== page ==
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8-bit color is a color depth that can allow for up to 256 grays, or 256 colors assigned by a color lookup table (CLUT). This is referred to as "256 colors" on Macintosh systems, and the VGA standard by PC users.

Color palettes[]

When the cost of video RAM was high, early computers used color palettes to improve the appearance of 24-bit color graphics through the 256 color limitation.

Apple Computer[]

Apple Computer implemented a "System palette" which included 6 levels of red, green, and blue in increments of 51 (on a scale of 0 to 255), that defined 216 uniform RGB colors. The remaining 40 colors were assigned to red, green, blue, and gray values that defined 4 gradients of 10 color values, and when combined with existing values from the 216, formed 4 smooth gradients of 15 values in increments of 17 (on a scale of 0 to 255).[1]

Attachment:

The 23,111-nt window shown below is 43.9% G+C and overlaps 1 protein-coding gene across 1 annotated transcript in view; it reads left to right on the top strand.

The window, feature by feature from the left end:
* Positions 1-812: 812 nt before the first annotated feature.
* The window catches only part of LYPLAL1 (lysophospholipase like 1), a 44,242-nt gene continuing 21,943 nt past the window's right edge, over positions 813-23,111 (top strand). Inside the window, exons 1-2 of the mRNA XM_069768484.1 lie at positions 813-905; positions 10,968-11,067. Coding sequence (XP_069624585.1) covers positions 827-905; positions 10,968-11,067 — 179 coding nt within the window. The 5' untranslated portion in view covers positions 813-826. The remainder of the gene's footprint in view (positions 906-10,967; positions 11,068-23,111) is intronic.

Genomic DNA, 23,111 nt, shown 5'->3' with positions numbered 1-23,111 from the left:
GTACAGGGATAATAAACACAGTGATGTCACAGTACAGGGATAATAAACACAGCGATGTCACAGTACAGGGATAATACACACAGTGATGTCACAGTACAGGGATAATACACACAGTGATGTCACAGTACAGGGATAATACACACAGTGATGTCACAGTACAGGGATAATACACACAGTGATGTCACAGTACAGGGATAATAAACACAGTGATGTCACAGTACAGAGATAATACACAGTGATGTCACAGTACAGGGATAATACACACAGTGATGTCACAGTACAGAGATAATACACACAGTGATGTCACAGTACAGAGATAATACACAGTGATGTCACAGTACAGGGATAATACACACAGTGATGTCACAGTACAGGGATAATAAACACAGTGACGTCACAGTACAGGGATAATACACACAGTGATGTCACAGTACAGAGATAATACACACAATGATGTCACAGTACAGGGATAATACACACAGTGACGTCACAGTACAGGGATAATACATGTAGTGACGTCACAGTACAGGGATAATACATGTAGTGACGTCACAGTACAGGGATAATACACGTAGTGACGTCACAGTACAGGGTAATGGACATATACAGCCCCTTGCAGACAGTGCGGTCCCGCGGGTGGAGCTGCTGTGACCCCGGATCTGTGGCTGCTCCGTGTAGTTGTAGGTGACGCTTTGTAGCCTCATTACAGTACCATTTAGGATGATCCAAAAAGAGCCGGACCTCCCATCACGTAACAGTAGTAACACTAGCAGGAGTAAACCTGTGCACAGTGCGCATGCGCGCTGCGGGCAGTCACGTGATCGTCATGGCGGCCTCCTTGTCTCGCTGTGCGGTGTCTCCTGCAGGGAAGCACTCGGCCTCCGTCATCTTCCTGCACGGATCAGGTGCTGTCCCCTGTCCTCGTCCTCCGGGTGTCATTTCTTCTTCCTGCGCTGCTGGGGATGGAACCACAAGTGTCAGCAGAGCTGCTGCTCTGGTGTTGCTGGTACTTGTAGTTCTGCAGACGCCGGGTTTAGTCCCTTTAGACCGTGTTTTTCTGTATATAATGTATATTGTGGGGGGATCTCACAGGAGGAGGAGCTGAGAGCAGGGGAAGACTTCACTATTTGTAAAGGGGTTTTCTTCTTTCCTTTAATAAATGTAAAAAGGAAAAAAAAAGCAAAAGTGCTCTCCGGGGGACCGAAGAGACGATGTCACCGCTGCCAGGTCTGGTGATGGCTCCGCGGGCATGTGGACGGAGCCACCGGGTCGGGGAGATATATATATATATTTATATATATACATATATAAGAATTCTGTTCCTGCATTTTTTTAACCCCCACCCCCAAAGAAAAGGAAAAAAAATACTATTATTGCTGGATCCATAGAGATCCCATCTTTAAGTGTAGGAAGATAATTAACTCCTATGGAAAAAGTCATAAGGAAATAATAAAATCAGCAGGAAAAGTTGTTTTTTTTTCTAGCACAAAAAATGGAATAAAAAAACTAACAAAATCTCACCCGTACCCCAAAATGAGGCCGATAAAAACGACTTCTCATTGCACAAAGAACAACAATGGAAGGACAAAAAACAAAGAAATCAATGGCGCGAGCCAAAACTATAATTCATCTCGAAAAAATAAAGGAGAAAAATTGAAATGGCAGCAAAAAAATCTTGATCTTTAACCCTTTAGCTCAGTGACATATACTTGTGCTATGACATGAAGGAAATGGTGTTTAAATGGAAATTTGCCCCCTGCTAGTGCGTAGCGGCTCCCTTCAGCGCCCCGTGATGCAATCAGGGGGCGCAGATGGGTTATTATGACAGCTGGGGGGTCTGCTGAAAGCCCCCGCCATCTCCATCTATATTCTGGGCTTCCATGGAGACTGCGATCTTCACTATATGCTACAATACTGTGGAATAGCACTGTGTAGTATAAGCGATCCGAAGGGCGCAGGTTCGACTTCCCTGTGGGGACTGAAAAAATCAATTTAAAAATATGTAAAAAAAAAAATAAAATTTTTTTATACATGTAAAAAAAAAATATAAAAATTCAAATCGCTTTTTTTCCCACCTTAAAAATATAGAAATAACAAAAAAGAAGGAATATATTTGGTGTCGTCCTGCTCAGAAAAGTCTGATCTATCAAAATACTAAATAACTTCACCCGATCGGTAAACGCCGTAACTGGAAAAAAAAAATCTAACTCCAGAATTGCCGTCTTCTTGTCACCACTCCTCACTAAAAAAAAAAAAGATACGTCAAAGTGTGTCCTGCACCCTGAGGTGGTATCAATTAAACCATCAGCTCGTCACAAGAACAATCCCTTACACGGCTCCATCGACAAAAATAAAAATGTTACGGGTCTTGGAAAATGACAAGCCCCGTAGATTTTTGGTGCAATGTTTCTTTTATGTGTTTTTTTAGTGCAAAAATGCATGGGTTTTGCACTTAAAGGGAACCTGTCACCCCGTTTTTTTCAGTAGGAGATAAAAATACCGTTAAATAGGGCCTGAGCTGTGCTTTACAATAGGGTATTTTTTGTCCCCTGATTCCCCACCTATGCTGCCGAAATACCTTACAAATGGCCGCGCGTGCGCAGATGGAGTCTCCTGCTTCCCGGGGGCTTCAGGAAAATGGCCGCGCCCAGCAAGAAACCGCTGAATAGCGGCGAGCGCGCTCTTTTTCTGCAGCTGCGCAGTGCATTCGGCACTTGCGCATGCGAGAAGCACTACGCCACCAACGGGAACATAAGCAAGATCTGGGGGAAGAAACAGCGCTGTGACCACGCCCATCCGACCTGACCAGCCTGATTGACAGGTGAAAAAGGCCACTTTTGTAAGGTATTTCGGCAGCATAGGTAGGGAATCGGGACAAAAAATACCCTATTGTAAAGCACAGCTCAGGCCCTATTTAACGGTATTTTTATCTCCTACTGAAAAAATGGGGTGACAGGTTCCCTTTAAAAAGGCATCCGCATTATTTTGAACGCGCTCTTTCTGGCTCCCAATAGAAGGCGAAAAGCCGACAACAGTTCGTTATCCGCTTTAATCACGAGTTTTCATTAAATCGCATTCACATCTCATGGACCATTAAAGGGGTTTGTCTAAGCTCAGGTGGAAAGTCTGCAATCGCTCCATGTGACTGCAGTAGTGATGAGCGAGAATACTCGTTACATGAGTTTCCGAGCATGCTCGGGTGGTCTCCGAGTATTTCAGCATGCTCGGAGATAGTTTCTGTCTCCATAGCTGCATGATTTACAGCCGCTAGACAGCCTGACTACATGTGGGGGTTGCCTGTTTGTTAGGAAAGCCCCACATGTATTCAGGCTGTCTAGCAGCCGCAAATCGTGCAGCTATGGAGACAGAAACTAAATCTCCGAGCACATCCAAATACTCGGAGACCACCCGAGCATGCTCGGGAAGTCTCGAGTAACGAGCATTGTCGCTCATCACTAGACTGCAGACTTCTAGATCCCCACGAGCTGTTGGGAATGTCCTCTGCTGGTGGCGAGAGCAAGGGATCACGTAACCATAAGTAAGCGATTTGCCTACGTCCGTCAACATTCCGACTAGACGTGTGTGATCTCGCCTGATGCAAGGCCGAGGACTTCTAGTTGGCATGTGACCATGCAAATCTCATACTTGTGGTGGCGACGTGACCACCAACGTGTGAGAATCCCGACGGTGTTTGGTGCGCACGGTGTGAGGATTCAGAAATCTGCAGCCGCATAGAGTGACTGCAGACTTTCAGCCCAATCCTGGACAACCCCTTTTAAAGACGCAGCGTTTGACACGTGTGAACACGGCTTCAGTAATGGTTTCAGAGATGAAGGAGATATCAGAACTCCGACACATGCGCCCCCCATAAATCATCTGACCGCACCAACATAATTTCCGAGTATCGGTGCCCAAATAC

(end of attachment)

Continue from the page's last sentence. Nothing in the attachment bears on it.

Microsoft later implemented its own 256-color palette which assigned the first and last 8 values from its original 16-color palette, with the first 8 being lower-luminosity values of the last 8.[1]


Netscape took the base 216 colors from Apple's System Palette, which closely approximated a subset of colors from Microsoft's palette to define the "web-safe" palette.[1]


  1. 1.0 1.1 1.2 Color Palettes (PDF) by Marc Johnson, Columbia University School of the Arts. 2020.

See also[]

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